Chemical crosstalk between plants and microorganisms: Camptothecin and maytansine as an example

Author(s): Michael Spiteller

Backgroud: Studies on microbe-host interactions in plant aimed at understanding the role of these associations and their utility in pharmaceutical and agricultural sectors are gaining impetus. Several recent studies have lent evidence to the fact that certain so-called “plant metabolites” are actually biosynthesized by associated endophytic microorganisms.

Aims: We wanted to elucidate the biosynthesis of the important anticancer drug maytansine in Celastraceae plants in order to elucidate its actual producer(s), which has been an open question since its discovery in the 1970s.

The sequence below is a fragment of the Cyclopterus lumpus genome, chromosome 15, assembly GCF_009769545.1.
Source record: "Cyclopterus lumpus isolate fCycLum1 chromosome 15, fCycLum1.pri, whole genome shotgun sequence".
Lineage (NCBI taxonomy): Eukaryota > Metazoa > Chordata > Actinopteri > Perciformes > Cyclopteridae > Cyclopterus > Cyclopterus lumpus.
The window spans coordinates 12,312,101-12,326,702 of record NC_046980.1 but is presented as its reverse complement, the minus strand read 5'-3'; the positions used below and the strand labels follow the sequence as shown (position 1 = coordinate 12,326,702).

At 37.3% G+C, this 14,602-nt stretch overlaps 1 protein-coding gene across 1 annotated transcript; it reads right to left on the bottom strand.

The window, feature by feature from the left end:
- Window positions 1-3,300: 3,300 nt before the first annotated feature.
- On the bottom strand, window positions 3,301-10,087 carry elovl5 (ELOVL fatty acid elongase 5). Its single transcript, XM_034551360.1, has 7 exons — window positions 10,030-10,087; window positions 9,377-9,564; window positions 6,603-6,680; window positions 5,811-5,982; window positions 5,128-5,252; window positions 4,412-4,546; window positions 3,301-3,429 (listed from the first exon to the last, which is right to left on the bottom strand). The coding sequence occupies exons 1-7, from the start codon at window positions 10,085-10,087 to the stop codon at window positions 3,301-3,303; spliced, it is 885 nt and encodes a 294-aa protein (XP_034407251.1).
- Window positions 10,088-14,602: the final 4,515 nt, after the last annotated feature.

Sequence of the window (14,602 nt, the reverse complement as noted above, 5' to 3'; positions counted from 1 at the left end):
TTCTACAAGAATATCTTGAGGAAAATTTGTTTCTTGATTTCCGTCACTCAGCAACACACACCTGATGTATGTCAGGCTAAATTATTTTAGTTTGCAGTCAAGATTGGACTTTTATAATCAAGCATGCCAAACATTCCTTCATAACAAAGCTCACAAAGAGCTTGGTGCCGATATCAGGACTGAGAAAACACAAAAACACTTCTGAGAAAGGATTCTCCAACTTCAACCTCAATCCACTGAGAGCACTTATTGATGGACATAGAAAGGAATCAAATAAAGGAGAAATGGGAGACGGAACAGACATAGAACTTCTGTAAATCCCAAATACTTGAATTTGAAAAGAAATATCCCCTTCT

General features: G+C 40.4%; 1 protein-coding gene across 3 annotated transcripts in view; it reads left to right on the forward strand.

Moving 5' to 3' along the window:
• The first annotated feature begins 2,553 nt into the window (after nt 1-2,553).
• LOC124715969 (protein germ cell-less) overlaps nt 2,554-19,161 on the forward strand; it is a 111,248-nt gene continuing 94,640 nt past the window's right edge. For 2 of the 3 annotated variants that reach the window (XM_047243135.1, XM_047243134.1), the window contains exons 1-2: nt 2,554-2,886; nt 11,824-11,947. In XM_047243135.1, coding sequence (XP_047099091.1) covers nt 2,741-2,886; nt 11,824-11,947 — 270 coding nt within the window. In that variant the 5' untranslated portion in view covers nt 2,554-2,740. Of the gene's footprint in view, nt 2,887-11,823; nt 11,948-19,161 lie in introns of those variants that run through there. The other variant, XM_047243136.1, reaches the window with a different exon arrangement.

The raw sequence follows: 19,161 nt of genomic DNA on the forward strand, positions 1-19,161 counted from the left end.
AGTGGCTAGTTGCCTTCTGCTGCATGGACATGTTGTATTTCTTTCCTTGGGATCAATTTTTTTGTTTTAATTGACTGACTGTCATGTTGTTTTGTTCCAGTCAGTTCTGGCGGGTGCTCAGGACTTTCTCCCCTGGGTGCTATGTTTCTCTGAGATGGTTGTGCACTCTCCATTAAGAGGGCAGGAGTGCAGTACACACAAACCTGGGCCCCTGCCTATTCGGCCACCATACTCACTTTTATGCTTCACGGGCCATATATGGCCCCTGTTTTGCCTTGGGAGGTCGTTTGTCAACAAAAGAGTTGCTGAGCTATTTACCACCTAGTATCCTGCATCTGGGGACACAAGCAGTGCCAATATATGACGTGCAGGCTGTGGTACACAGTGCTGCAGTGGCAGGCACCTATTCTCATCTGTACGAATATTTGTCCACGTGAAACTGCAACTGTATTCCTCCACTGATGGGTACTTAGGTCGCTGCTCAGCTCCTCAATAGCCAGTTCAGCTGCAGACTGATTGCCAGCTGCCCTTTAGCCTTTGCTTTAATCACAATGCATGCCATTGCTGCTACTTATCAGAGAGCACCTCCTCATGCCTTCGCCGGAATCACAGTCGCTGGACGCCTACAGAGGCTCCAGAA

Results: We showed that maytansine is actually a biosynthetic product of root-associated endophytic bacterial community in Putterlickia verrucosa and Putterlickia retrospinosa plants. This interesting outcome provided the scientific basis to investigate the actual producer(s) responsible for maytansine biosynthesis in Maytenus plants. Endophytic communities harboring different tissues of Maytenus serrata originating from Cameroon were investigated using a combination of bioanalytical tools such as HPLC-HRMSn and MALDI-MSI, and targeted genome mining techniques to elucidate the source and sites of maytansine biosynthesis. We proved that the biosynthesis of maytansine in M. serrata is shared between the endophytic bacterial community colonizing the stem and the host plant containing non-culturable cryptic endophytes.

Conclusion: Our work demonstrates that maytansine is biosynthesized in M. serrata only when the host plant joins forces with its selected and very eco-specific endophytic bacterial community.

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